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Why the Candidates Still Use FDR as Their Measure
It’s not surprising that Democrats seek to wrap themselves in the Roosevelt cloak; what’s harder to understand is why so many Republicans do too. A distinguished historian explains.
February 1988 | Volume 39, Issue 1
Jubilant reporters could scarcely believe the transformation in the White House. So hostile had their relations become with FDR’s predecessor that Hoover, who was accused of employing the Secret Service to stop leaks and of launching a campaign of “terrorism” to get publishers to fire certain newspapermen, finally abandoned press conferences altogether. Furthermore, Hoover, like Harding and Coolidge before him, had insisted on written questions submitted in advance. But to the delight of the Washington press corps, Roosevelt immediately abolished that requirement and said that questions could be fired at him on the spot. At the end of the first conference, reporters did something they had never done before: they gave the man they were covering a spontaneous round of applause.
The initial euphoria continued long afterward. Roosevelt could sometimes be testy—he told one reporter to go off to a corner and put on a dunce cap—but mostly, especially in the New Deal years of 1933 to 1938, he was jovial and even chummy, in no small part because he regarded himself as a longtime newspaperman, since he had been editor in chief of the Harvard Crimson. The first President to appoint an official press secretary, he also made clear that members of the Fourth Estate were socially respectable by throwing a spring garden party for them at the White House.
Above all, FDR proved a never-ending source of news. Jack Bell, who covered the White House for the Associated Press, has written of him: “He talked in headline phrases. He acted, he emoted; he was angry, he was smiling. He was persuasive, he was demanding; he was philosophical, he was elemental. He was sensible, he was unreasonable; he was benevolent, he was malicious. He was satirical, he was soothing; he was funny, he was gloomy. He was exciting. He was human. He was copy.”
One columnist wrote afterward, “The doubters among us—and I was one of them—predicted that the free and open conference would last a few weeks and then would be abandoned.” But twice a week, with rare exceptions, year after year, the President submitted to the crossfire of interrogation. He left independently minded newspapermen like Raymond Clapper with the conviction that “the administration from President Roosevelt down has little to conceal and is willing to do business with the doors open.” If reporters were 60 percent for the New Deal, Clapper reckoned, they were 90 percent for Roosevelt personally.
Some observers have seen in the FDR press conference a quasi-constitutional institution like the question hour in the House of Commons. To a degree, it was. But one should keep in mind that the President had complete control over what he would discuss and what could be published. He used the press conference as a public relations device he could manipulate to his own advantage.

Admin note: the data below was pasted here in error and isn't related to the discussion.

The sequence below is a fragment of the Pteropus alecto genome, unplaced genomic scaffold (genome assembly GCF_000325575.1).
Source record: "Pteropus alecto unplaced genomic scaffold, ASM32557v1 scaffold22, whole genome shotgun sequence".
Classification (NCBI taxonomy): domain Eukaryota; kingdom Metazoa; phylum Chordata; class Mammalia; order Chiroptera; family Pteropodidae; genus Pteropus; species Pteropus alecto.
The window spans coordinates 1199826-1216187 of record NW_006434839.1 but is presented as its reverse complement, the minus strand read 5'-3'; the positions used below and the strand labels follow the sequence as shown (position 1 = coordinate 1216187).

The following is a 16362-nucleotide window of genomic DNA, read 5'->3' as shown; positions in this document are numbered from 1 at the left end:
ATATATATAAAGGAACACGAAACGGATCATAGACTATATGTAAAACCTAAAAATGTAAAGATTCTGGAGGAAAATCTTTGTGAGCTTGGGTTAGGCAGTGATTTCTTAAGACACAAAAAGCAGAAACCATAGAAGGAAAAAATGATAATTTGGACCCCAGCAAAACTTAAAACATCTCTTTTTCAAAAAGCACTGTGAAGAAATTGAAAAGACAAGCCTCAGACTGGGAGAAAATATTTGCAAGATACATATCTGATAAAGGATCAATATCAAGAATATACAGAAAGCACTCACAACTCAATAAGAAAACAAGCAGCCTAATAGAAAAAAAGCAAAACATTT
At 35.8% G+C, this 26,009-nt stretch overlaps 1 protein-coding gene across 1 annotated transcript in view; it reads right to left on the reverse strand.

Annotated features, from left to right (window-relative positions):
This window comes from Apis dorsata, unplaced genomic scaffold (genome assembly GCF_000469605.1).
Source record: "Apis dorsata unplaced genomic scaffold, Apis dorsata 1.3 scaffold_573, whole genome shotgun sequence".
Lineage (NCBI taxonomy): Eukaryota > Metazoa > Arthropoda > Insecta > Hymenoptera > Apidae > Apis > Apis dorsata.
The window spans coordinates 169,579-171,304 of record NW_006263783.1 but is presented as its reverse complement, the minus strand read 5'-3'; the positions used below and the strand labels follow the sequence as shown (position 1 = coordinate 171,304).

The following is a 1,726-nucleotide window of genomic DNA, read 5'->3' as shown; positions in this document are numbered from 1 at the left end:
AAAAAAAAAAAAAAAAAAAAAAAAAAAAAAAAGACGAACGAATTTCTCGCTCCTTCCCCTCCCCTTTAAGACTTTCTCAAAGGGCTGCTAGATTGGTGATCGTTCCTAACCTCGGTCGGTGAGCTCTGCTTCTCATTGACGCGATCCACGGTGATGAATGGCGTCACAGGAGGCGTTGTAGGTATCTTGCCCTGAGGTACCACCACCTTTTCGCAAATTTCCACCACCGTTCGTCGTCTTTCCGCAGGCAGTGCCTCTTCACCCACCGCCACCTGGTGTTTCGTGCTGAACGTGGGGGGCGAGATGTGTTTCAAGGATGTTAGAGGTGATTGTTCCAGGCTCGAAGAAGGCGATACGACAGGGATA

Franklin Roosevelt also was the first Chief Executive to take full advantage of radio as a means of projecting his ideas and personality directly into American homes. When FDR got before a microphone, he appeared, said one critic, to be “talking and toasting marshmallows at the same time.” In his first days in office he gave a radio address that was denominated a “fireside chat” because of his intimate, informal delivery that made every American think the President was talking directly to him or her. As the journalist and historian David Halberstam has pointed out: “He was the first great American radio voice. For most Americans of this generation, their first memory of politics would be sitting by a radio and hearing that voice, strong, confident, totally at ease. If he was going to speak, the idea of doing something else was unthinkable. If they did not yet have a radio, they walked the requisite several hundred yards to the home of a more fortunate neighbor who did. It was in the most direct sense the government reaching out and touching the citizen, bringing Americans into the political process and focusing their attention on the presidency as the source of good....Most Americans in the previous 160 years had never even seen a President; now almost all of them were hearing him, in their own homes. It was literally and figuratively electrifying.”
By quickening interest in government, Roosevelt became the country’s foremost civic educator. One scholar has observed: “Franklin Roosevelt changed the nature of political contests in this country by drawing new groups into active political participation. Compare the political role of labor under the self-imposed handicap of Samuel Gompers’ narrow vision with labor’s political activism during and since the Roosevelt years. The long-run results were striking:…public policy henceforth was written to meet the needs of those who previously had gone unheard.”
Roosevelt and his headline-making New Deal especially served to arouse the interest of young people. When Lyndon Johnson learned of FDR’s death, he said: “I don’t know that I’d ever have come to Congress if it hadn’t been for him. But I do know that I got my first desire for public office because of him—and so did thousands of other men all over this country.”